Protests against police brutality have been a daily occurrence following the death of George Floyd at the hands of the Minneapolis Police Department. The Black Lives Matter movement has been ongoing for years, but this wave has seen an increasingly diverse contingent of protesters, and record high levels of public support.
Jody David Armour, a University of Southern California law professor who studies racial justice, says that the country has reached a critical point.
“In the past, we'd have a tragedy of some kind and injustice, there would be a commission call, there would be hearings, there would be a town hall, people would vent,” he says. “And then we would have a fix that we thought might work: A technological one, like body cams, or a policy tweak, like implicit bias training or community policing something else that would not really get at the deep underlying problem. Now we're seeing it more clearly than ever, that Black lives just don't matter.”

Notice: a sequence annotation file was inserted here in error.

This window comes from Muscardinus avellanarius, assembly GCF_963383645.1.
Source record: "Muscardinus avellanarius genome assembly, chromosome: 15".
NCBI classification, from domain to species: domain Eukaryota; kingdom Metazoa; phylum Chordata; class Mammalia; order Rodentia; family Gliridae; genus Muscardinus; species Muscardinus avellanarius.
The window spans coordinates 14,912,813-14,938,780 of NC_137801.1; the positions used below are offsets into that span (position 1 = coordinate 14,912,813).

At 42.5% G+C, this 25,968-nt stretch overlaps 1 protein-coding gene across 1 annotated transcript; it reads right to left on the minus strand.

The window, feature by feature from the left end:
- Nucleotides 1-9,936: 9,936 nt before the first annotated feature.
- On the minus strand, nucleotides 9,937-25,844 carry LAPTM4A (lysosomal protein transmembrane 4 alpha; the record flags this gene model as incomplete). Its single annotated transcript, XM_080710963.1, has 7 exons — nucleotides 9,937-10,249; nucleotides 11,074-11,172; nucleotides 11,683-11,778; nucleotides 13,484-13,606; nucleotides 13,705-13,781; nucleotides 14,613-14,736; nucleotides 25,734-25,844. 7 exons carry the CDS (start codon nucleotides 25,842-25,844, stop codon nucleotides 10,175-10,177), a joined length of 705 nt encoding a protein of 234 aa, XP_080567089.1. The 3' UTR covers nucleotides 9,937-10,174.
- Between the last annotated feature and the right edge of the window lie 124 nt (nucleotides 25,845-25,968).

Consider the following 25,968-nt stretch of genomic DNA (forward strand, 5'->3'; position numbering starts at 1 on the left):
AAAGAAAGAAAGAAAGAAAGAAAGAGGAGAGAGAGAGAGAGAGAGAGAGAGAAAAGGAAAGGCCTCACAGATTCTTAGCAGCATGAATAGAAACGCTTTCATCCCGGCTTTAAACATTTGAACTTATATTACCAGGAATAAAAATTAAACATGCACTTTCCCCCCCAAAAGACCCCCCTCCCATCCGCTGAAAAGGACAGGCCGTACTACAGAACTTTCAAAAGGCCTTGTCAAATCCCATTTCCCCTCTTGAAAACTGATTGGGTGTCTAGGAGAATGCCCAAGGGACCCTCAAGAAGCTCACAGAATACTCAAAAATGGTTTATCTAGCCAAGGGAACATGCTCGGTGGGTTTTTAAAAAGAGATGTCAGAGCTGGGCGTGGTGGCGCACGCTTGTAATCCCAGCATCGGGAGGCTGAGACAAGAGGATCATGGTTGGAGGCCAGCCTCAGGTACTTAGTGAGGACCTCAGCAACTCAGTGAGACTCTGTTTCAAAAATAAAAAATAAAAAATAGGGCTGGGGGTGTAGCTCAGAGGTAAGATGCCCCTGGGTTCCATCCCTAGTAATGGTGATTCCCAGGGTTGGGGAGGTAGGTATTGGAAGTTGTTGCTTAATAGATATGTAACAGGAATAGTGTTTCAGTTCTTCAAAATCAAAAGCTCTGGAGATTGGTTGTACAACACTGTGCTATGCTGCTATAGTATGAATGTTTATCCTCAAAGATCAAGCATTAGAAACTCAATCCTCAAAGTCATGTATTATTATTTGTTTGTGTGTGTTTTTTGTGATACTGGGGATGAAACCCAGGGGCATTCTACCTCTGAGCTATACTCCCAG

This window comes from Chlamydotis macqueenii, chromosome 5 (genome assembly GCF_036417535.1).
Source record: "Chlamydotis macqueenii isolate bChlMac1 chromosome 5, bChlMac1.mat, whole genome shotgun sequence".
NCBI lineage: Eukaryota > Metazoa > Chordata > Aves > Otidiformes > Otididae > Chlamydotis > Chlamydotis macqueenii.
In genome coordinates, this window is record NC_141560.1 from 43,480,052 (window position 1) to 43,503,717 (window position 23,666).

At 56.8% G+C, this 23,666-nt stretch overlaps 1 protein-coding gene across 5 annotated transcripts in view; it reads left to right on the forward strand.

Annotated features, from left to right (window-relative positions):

Armour says that Black and Indigenous lives are the most historically marginalized in the United States. He says the ongoing pandemic may have played a role in initiating the reckoning by exposing society’s vulnerabilities.
“The future is starting to recognize that there's some deep structural things and changes that have to be made,” Armour says. “I think if we get some real changes in leadership, we might see some more deep going change. Until we are able to provide affordable housing and health care, mental health care; until we relieve our crumbling schools; until we address those deeper going issues that have a racial dimension in them, we're never going to really be who all of who we can be as a community.”